What is poetry?
What is poetry? What is the difference between poetry and prose? What is prose, for that matter.
The first question to answer is the easiest: what is prose? Prose is “ordinary” and “straightforward” writing. The Oxford English Dictionary defines prose as “language in the form in which it is typically written (or spoken), usually characterized as having no deliberate metrical structure (in contrast with verse or poetry)” The word "prose" originates from the Latin “provertere” which means to turn forwards. In otherwords, prose is straightforward and clear. Examples of prose are novels, short stories, essays, plays, articles, speeches, dialogues, etc.. Unless you are reading a James Joyce novel, the language of the novel is clear and straightforward. One of the primary goals of a writer of prose is to clearly communicate ideas and events to the reader. If an essay is not clear, straightforward and direct, then it will receive a failing grade.
So what is poetry then? Poetry is “extraordinary” and “complex” writing. W. Somerset Maugham calls poetry “the crown of literature… It is the end and aim. It is the sublimest activity of the human mind. It is the achievement of beauty and delicacy. The writer of prose can only step aside when the poet passes.”
There is poetry in prose and prose in poetry. However, poetry stands distinct from all other forms of writing. Poetry is distinct historically. Poetry is the oldest form of human writing. For thousands of years, poetry was the means of human expression. Ancient epics like the Odyssey and the Iliad, both written in dactylic hexameter. Most of the pre-Socratic philosophers wrote in poetic form. Poetry remained paramount in the world of literature well into the 20th century.
However, the historical importance of poetry doesn't answer the question "What is poetry?" What is it about poetry that makes it so important and so distinct? Why is it “the sublimest activity of the human mind”? What is poetry?
The challenge in defining poetry is that poetry by its very nature defies “defining”—to define something means that you determine the boundary or limits of something. The OED uses the words “limit, restrict, confine.” If your defintion of poetry is too specific, too limiting, then it fails to capture the expansive nature of poetry. In order to “work” as a poem, poetry needs to defy the boundaries of ordinary language. I tell my students that poetry conveys more than words can tell. Where prose is limited to the literal and abstract meaning of words, poetry is able to pack incredible meaning and depth into the words, going beyond lexical meaning to higher levels of connotation and implication. In essence, poetry is compressed language. So much is packed into so little words. Delving into a good poem is like splitting an atom; the reader unleashes the power bundled up inside the words, commas and metaphors.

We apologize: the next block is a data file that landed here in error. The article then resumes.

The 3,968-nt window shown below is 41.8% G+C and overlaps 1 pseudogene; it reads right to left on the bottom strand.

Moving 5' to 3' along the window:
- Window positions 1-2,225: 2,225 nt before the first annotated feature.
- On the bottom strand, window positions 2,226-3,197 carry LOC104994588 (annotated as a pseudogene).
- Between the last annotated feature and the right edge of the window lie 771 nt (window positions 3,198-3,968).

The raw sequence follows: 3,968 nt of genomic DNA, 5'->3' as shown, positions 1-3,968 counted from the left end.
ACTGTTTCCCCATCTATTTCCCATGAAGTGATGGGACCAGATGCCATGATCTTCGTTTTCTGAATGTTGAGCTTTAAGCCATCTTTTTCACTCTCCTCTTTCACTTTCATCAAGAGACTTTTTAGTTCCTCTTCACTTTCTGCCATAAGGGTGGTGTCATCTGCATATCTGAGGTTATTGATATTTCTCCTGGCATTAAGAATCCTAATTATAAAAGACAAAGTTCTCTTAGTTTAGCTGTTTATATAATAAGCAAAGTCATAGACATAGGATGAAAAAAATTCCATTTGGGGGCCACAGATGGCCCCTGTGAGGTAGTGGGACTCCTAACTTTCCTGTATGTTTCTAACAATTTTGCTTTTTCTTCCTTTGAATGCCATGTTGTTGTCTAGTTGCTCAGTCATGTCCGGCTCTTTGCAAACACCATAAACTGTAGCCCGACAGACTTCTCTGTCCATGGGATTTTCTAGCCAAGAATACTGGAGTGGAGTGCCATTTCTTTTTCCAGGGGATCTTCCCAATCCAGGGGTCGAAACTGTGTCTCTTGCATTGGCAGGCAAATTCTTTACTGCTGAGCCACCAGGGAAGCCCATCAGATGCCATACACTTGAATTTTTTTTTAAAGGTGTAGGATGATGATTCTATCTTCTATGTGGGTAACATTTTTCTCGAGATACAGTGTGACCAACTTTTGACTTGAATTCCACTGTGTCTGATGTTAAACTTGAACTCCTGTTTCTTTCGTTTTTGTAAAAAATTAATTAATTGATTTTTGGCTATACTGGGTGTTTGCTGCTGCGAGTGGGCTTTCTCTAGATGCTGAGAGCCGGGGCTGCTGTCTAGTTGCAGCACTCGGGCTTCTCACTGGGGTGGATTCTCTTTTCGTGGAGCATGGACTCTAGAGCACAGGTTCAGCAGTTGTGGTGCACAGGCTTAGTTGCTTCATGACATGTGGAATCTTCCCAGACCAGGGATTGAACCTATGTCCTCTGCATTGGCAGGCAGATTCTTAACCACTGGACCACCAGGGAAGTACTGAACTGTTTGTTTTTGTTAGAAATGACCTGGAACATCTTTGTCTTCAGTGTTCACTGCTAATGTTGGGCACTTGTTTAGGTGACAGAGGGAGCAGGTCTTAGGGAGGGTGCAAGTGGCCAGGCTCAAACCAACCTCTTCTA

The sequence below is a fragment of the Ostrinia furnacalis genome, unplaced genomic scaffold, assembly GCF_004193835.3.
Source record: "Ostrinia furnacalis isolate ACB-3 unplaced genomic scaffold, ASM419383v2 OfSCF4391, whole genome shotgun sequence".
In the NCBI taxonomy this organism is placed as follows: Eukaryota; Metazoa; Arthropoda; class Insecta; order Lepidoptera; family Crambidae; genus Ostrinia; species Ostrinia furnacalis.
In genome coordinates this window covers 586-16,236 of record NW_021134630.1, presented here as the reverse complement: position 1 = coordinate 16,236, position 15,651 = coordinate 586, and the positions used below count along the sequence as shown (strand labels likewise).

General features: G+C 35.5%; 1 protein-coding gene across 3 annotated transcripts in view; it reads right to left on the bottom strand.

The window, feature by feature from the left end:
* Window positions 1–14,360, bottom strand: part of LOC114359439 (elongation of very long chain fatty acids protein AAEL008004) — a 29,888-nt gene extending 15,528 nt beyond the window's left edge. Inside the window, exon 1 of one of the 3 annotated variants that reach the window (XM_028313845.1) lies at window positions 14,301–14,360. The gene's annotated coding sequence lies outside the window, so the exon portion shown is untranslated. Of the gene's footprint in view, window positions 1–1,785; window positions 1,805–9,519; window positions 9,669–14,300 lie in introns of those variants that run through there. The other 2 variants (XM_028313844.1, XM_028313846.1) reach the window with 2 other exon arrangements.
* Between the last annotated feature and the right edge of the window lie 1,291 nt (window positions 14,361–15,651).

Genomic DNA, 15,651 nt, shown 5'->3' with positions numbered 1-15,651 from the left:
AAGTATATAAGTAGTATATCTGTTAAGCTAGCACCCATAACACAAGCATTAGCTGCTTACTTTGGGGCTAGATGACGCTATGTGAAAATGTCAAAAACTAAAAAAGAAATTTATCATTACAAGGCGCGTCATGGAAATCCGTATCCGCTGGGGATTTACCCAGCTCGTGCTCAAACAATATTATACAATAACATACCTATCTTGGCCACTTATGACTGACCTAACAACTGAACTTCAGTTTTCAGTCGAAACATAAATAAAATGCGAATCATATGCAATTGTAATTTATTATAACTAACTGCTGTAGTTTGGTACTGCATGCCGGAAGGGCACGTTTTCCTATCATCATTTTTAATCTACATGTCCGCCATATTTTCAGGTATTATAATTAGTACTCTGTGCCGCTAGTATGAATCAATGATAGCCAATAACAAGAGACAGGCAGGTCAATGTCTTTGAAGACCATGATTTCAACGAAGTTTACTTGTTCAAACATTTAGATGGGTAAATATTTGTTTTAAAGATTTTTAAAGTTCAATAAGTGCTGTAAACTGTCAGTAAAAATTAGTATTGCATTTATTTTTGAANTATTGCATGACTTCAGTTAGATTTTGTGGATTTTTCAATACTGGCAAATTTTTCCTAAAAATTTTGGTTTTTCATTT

To try to define poetry is like trying to capture the wind. Once you “bag” the wind, it ceases to be “wind”. The answer to “What is Poetry?” must be broad enough to permit the creative and boundary-breaking aspects of great poetry. In his book, How to Read a Poem, Buron Raffel answers the question by defining poetry in the following way: “Poetry is a disciplined, compact verbal utterance, in some more or less musical mode, dealing with aspects of internal or external reality in some meaningful way.”
What is poetry? Raffel’s definition is the best I have ever come across. Many definitions are either too narrow (e.g., poems must rhyme) or the definitions use poetry to define poetry: take Emily Dickinson’s definition of poetry: “If I feel physically as if the top of my head were taken off, I know that is poetry.” Perhaps more obscure is e.e. cummings’ definition of poetry; poetry is “the algebra of the heart”.
Even though Raffel’s definition is far more useful because it is written in prose, the poetic definitions seem to capture the essence more powerfully. Thomas Gray’s defines poetry as “thoughts that breathe, and words that burn.”